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Ludwig von Mises

Ludwig von Mises

Mixed news coming from the Big Apple this morning. Though the Yankees handily defeated the Tigers, the New York Times reports that Catholic Archbishop Dolan of New York, while speaking at a homeless shelter, defended the Islamic building of a mosque near the former WTC.

“Archbishop Dolan invoked the example of Pope John Paul II, who in 1993 ordered Catholic nuns to move from their convent at the former Auschwitz death camp after protests from Jewish leaders. ‘He’s the one who said, “Let’s keep the idea, and maybe move the address,” the archbishop said. “It worked there; might work here.”

Without taking sides in the whole controversy, I must admit, I fail to see the parallels between the two situations.

Who’s who in the archbishop’s thoughts:
A.? Catholic nuns = New Yorkers
Muslims = Jews

B.?Martyred Jews = Martyred 9/11 Americans
Nazis = Muslim Terrorists

If the archbishop compared the martyred Jews to the martyred Americans and the Muslim terrorists to Nazis, his comments would make sense. Sadly, I’m afraid it’s the former in his mind. And, it should be admitted rather loudly, it’s this kind of wishy-washy, fuzzy reasoning and cowardice that has led to the failure of the Church to deal decisively with the pedophilia scandal.

Better news from Indianapolis. Liberty Fund, Inc. celebrated its fiftieth anniversary yesterday. God bless, Mr. Goodrich, for fifty years of promoting western civilization, meaningful conversation and friendship, and many epicurean delights.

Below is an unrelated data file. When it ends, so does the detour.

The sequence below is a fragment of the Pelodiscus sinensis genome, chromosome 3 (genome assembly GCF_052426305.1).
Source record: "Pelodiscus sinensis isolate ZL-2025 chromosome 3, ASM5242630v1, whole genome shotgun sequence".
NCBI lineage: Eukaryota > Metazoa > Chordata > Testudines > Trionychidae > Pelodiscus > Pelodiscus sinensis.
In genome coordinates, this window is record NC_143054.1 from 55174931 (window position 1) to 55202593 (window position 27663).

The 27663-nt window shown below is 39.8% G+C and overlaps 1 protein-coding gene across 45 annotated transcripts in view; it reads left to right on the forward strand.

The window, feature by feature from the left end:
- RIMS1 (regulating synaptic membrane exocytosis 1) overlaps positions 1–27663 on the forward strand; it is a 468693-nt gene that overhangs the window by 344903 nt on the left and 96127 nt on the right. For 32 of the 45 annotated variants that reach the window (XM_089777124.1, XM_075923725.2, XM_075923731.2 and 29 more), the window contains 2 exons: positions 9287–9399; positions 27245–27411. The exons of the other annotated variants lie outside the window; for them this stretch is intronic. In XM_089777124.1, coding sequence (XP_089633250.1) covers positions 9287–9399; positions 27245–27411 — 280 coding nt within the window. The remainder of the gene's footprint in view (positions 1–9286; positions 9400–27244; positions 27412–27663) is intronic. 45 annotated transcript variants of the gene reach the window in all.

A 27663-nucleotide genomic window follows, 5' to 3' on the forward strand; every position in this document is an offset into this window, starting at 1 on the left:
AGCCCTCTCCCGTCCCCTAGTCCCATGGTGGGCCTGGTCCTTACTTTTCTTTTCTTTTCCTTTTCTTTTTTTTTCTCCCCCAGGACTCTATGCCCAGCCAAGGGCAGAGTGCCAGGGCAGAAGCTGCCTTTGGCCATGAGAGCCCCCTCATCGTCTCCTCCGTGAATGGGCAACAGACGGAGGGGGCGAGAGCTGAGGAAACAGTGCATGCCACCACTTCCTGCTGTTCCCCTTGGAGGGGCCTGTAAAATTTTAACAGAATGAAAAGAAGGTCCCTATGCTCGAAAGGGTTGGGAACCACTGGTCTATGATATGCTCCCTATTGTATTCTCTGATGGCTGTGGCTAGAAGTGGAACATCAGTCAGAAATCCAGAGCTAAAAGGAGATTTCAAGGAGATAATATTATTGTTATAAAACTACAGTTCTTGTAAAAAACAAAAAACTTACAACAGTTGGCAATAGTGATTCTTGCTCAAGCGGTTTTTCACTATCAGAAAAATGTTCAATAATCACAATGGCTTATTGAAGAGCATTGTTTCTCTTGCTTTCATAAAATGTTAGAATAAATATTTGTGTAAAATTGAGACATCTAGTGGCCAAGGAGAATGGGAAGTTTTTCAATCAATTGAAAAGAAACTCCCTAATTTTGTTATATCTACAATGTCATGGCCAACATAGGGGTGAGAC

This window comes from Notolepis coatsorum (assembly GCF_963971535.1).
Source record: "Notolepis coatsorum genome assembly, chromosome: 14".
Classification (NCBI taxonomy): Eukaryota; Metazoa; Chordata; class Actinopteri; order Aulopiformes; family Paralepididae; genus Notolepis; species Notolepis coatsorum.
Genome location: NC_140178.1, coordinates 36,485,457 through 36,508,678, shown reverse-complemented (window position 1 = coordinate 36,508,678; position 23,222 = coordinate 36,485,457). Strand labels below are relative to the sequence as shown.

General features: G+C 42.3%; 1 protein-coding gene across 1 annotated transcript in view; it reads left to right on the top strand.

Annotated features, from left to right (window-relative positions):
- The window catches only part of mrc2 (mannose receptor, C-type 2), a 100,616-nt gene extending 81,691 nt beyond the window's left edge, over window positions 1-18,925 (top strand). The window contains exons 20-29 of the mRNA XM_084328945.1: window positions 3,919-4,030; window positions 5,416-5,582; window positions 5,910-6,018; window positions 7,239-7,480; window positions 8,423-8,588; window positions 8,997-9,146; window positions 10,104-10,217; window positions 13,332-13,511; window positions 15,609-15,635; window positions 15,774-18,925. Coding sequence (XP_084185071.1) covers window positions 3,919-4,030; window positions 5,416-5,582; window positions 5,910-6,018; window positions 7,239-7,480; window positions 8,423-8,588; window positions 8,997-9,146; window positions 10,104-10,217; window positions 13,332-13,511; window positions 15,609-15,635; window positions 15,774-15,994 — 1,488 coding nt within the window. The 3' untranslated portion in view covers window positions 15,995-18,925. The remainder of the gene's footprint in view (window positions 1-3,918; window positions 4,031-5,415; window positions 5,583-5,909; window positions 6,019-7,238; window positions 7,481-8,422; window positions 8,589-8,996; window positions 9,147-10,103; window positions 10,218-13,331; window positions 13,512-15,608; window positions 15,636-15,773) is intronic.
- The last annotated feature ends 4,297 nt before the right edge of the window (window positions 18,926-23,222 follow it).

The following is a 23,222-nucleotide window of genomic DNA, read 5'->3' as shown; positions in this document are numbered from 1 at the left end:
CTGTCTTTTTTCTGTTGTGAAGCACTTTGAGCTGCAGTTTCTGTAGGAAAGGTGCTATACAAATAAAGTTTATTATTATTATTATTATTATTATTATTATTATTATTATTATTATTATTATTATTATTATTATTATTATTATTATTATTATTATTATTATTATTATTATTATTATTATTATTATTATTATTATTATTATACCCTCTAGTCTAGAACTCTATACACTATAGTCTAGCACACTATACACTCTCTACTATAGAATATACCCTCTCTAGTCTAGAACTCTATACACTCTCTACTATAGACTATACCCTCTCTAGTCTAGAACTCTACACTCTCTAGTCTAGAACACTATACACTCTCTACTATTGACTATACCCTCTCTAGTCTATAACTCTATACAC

Better news, also, from Cupertino. David Wagner reposted an excellent article from the Heritage Founding, regarding Steve Jobs’s war against pornography.

Just one more reason to admire this man. Oh wait, there’s yet another reason. Jobs has been listed as a top CEO, not surprisingly.

And, from Auburn, Alabama. The Mises Institute posted a powerful excerpt from Von Mises’s book, Theory and History, yesterday.

Near Portland, Oregon, the ever interesting and talented Carl Olson republished (from 2003) some moving reflections on why or why not to become a Roman Catholic:

And, last but not least, from Bules Creek, N.C., a blog worth checking out:

The blog is run by Campbell economist, Mark Steckbeck, a fine man.

. . . and, here in Hillsdale, I’m off to a day of fall course preparation and the enjoyment of some English prog rock, some family time, and some Russell Kirk reading under Michigan skies. Have a good one.

Books mentioned in this essay may be found in The Imaginative Conservative Bookstore

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